"It is an anxious earth they live on," Kephart (A Slant of Sun) concludes, describing the El Salvador she's come to know by marrying one of its sons. It is a land born of massive geological movements (due to "conspiratorial lithospheric plates") and equally troubling ethno-political upheavals, from the Mayans to the Nahuatls and the Spanish to the modern-day oligarchs. Kephart sees herself as white-bread American, blandness personified, going to El Salvador in search of her husband's wild stories, ostensibly to pass them on to their son but, more fundamentally, to feel at home in her husband's home. It's a risky proposition, but Kephart realizes that listening requires "trying to forget who you are and what you think you need to know so that you can be... inside the church of another's memories." So she perseveres, and pieces come together, just as the Spanish language, initially "a gaggle of indivisible birds" starts making sense to her gringo ears. Kephart's eye for detail is extraordinary: she depicts the local cemetery as resembling the "aftermath of a piñata party." While basically enthusiastic, Kephart does have moments of self-doubt. Why is she so interested in her husband's stories, but no one's interested in her own quiet past? Should her husband's family's workers really be considered "dear friends," beneficiaries of the family's noblesse oblige, while other peasants are clearly the victims of upper-class greed? Anyone who has ever loved an outsider and tried to make it work by embracing that otherness will find great resonance in this beautiful, heartfelt memoir. Photos. Agent, Amy Rennert. (Apr.)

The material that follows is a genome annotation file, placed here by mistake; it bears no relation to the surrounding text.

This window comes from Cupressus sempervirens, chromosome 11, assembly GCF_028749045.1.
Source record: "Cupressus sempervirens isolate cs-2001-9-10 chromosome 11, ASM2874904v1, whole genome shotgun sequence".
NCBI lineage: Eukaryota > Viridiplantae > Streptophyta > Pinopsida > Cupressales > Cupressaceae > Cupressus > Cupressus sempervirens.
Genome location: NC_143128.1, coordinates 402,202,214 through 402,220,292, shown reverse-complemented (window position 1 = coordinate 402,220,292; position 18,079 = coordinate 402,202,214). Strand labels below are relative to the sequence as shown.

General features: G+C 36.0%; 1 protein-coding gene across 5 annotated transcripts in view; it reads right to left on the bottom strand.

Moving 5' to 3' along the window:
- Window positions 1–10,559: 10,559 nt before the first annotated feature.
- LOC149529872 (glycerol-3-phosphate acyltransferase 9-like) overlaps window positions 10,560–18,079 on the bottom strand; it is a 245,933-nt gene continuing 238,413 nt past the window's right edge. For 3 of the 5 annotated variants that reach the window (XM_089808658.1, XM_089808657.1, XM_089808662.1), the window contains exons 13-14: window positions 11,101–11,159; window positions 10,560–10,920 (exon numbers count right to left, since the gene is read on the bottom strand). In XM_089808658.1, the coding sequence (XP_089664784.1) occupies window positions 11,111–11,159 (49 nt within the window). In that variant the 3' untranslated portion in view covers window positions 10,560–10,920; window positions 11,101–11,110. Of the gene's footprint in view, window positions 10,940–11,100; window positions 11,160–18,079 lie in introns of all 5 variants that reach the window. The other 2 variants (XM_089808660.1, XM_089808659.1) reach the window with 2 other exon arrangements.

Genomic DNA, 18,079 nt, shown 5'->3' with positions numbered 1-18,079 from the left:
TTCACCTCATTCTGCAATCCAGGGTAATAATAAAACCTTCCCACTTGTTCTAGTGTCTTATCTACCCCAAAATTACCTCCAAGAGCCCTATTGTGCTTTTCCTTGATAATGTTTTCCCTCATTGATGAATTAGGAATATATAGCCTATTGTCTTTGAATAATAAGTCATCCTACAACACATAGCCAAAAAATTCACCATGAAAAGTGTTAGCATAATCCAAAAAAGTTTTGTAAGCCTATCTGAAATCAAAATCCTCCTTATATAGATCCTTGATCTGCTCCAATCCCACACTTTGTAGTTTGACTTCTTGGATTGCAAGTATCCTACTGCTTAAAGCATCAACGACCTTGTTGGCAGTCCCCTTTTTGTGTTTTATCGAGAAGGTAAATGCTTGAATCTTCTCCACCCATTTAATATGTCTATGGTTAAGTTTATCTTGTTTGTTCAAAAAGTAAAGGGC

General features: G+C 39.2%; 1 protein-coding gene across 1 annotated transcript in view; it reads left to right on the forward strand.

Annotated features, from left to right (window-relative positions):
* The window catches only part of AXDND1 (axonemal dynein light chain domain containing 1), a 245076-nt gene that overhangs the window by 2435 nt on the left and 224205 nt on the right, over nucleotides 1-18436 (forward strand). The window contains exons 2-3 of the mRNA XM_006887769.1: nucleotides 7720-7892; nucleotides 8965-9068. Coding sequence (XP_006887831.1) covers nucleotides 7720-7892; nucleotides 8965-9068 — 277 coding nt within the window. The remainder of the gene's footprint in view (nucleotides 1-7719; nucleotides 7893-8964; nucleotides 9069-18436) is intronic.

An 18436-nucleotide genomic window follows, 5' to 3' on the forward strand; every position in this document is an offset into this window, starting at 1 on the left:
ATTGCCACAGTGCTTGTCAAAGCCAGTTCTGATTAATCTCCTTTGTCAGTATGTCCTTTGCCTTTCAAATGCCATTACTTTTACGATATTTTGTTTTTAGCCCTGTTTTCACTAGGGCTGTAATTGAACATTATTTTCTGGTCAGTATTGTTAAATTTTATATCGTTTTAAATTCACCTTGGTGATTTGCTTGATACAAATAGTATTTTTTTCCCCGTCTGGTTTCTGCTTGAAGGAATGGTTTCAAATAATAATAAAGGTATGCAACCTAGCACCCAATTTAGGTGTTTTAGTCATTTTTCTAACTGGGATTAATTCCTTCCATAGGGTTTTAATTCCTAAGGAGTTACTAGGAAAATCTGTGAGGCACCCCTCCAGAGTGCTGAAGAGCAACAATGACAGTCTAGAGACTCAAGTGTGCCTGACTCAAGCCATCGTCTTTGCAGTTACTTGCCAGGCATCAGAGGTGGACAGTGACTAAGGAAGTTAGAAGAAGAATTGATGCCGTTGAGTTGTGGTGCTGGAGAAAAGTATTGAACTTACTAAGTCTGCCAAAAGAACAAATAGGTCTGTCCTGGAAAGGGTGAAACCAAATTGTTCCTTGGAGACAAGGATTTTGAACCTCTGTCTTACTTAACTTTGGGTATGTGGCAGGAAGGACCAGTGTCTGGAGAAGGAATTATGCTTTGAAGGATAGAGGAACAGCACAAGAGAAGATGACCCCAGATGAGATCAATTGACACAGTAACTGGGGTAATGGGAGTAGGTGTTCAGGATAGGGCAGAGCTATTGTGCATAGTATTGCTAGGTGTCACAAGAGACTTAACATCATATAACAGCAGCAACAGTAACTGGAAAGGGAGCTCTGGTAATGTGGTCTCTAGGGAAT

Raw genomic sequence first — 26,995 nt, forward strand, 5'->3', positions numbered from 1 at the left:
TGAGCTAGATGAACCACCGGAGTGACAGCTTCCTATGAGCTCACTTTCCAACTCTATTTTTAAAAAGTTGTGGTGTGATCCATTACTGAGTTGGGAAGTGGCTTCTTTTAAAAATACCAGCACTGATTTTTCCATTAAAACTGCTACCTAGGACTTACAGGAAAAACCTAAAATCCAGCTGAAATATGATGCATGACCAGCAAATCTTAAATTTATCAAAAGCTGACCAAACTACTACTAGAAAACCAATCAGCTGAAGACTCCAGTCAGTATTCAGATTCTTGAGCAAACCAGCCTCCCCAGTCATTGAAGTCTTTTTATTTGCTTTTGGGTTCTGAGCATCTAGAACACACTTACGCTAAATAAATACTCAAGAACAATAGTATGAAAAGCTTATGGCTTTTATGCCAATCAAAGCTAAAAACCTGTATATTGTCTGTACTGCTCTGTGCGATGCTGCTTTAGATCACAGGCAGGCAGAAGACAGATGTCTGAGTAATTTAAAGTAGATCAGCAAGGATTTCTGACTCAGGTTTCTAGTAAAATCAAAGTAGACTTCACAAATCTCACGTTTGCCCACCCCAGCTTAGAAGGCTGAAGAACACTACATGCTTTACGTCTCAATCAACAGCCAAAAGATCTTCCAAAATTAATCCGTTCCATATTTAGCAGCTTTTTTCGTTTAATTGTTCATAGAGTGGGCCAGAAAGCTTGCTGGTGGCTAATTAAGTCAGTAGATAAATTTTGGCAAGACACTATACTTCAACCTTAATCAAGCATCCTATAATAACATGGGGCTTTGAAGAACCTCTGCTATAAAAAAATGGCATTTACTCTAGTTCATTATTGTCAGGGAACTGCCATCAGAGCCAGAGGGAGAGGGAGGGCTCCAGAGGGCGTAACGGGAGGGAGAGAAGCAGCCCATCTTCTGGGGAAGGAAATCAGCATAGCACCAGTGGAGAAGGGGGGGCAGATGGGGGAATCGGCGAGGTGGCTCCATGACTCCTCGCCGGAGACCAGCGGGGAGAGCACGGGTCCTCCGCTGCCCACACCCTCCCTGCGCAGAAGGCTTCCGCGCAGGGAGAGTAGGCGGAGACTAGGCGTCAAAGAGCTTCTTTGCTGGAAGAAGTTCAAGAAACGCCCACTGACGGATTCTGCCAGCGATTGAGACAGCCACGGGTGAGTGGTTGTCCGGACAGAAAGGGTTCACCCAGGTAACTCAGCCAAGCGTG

Forecast:Although the immediate audience for Kephart's book seems rather small, strong word-of-mouth could make it a sleeper hit.